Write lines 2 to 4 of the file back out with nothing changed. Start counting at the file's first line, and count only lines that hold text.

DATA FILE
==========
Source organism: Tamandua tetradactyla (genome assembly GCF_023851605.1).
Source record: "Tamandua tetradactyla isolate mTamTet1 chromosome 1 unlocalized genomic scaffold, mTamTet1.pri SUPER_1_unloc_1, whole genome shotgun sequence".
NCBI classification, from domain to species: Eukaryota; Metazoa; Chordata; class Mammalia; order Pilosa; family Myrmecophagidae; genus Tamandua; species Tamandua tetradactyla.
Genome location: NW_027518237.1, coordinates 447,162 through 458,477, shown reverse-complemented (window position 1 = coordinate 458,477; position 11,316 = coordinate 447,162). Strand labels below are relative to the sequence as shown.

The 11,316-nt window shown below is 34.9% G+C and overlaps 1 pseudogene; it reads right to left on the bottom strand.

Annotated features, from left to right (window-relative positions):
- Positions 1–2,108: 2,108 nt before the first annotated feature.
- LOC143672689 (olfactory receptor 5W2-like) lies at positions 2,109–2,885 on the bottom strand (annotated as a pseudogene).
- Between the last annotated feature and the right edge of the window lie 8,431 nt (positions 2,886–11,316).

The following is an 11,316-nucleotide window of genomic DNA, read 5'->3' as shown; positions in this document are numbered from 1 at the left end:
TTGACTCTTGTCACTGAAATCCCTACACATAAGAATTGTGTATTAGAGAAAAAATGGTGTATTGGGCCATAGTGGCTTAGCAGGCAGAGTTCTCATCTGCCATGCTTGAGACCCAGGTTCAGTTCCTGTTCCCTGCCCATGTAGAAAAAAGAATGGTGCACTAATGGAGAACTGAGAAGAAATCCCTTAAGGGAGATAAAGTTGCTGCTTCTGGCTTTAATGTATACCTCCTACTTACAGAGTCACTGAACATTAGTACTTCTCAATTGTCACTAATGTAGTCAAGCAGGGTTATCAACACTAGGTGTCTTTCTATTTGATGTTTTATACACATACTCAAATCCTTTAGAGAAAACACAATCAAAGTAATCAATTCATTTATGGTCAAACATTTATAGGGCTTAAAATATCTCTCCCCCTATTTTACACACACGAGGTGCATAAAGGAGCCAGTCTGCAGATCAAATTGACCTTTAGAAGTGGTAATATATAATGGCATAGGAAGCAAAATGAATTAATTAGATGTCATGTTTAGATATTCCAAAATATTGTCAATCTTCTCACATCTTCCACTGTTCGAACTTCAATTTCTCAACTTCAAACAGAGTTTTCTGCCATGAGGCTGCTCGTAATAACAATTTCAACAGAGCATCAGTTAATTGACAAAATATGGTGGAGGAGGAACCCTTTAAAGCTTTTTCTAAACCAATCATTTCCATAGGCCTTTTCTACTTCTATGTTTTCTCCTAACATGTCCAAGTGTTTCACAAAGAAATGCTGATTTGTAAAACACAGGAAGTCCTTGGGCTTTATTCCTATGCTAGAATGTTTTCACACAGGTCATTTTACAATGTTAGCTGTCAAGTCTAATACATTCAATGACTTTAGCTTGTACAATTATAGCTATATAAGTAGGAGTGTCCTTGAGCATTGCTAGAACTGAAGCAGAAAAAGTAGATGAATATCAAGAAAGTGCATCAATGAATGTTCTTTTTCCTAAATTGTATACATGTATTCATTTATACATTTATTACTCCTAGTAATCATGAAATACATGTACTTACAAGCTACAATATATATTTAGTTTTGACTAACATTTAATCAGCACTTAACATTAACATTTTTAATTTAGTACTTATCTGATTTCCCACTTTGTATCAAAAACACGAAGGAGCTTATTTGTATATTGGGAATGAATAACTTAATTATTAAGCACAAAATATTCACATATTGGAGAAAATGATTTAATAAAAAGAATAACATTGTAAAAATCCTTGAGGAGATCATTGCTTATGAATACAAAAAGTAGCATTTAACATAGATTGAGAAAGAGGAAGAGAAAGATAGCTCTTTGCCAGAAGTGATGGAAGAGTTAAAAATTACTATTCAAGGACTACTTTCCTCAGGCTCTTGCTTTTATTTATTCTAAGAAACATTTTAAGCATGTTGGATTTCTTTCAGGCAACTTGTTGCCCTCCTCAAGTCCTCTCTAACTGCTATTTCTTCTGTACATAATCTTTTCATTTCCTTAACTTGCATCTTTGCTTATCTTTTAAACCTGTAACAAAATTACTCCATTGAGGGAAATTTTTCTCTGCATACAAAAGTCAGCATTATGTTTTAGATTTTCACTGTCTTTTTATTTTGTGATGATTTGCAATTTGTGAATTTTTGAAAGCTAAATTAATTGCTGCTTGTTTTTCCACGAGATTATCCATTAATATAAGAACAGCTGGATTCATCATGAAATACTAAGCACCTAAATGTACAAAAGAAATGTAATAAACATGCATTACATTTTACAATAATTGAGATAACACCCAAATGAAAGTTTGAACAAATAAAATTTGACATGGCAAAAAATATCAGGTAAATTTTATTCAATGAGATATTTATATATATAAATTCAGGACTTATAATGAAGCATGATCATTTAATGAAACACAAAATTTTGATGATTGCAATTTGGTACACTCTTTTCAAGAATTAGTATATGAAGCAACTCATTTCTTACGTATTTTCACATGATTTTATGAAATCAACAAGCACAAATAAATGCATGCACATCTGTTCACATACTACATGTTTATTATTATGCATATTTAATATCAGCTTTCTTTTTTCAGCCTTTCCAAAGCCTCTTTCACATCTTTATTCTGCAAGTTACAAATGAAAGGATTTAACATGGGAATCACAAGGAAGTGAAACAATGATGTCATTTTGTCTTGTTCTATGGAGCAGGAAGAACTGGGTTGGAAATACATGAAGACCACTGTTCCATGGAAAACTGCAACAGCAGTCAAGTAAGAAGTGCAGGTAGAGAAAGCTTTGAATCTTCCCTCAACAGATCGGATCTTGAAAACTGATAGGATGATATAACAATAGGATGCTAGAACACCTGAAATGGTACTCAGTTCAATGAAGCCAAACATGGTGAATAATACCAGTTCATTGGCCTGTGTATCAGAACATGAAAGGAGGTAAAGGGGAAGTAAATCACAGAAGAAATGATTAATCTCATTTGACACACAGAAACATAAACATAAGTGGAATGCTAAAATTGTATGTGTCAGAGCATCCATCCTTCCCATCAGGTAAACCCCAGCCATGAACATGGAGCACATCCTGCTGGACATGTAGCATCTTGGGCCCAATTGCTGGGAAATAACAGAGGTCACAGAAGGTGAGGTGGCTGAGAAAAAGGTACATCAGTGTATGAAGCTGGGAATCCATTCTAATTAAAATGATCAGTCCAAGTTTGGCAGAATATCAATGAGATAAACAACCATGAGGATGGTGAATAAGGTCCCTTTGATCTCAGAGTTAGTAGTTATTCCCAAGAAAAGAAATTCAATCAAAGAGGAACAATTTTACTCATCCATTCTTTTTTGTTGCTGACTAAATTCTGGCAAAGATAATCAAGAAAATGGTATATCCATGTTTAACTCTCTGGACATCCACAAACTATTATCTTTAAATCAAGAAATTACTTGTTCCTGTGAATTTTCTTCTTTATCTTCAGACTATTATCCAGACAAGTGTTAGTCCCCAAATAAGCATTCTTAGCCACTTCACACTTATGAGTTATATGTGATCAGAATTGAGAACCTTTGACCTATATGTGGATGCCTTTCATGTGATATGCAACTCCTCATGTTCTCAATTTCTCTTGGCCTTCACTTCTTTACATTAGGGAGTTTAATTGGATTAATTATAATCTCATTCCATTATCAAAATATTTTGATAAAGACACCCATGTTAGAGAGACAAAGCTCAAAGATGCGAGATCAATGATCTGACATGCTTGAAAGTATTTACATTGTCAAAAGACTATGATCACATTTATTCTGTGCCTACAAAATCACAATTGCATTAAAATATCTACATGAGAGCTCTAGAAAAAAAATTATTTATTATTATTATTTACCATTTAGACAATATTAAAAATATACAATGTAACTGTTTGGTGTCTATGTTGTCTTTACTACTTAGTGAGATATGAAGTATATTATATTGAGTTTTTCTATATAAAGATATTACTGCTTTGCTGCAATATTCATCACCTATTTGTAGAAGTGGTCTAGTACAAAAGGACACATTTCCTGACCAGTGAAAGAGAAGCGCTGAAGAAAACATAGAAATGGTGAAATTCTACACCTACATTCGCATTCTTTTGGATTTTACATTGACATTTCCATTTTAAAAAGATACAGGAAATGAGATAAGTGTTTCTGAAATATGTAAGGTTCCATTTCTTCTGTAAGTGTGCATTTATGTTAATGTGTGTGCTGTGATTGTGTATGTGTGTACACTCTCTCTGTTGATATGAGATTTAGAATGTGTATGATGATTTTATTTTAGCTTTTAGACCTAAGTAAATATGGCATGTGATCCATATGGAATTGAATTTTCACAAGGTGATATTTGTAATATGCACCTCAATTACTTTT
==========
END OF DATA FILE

Source record: "Tamandua tetradactyla isolate mTamTet1 chromosome 1 unlocalized genomic scaffold, mTamTet1.pri SUPER_1_unloc_1, whole genome shotgun sequence".
NCBI classification, from domain to species: Eukaryota; Metazoa; Chordata; class Mammalia; order Pilosa; family Myrmecophagidae; genus Tamandua; species Tamandua tetradactyla.
Genome location: NW_027518237.1, coordinates 447,162 through 458,477, shown reverse-complemented (window position 1 = coordinate 458,477; position 11,316 = coordinate 447,162). Strand labels below are relative to the sequence as shown.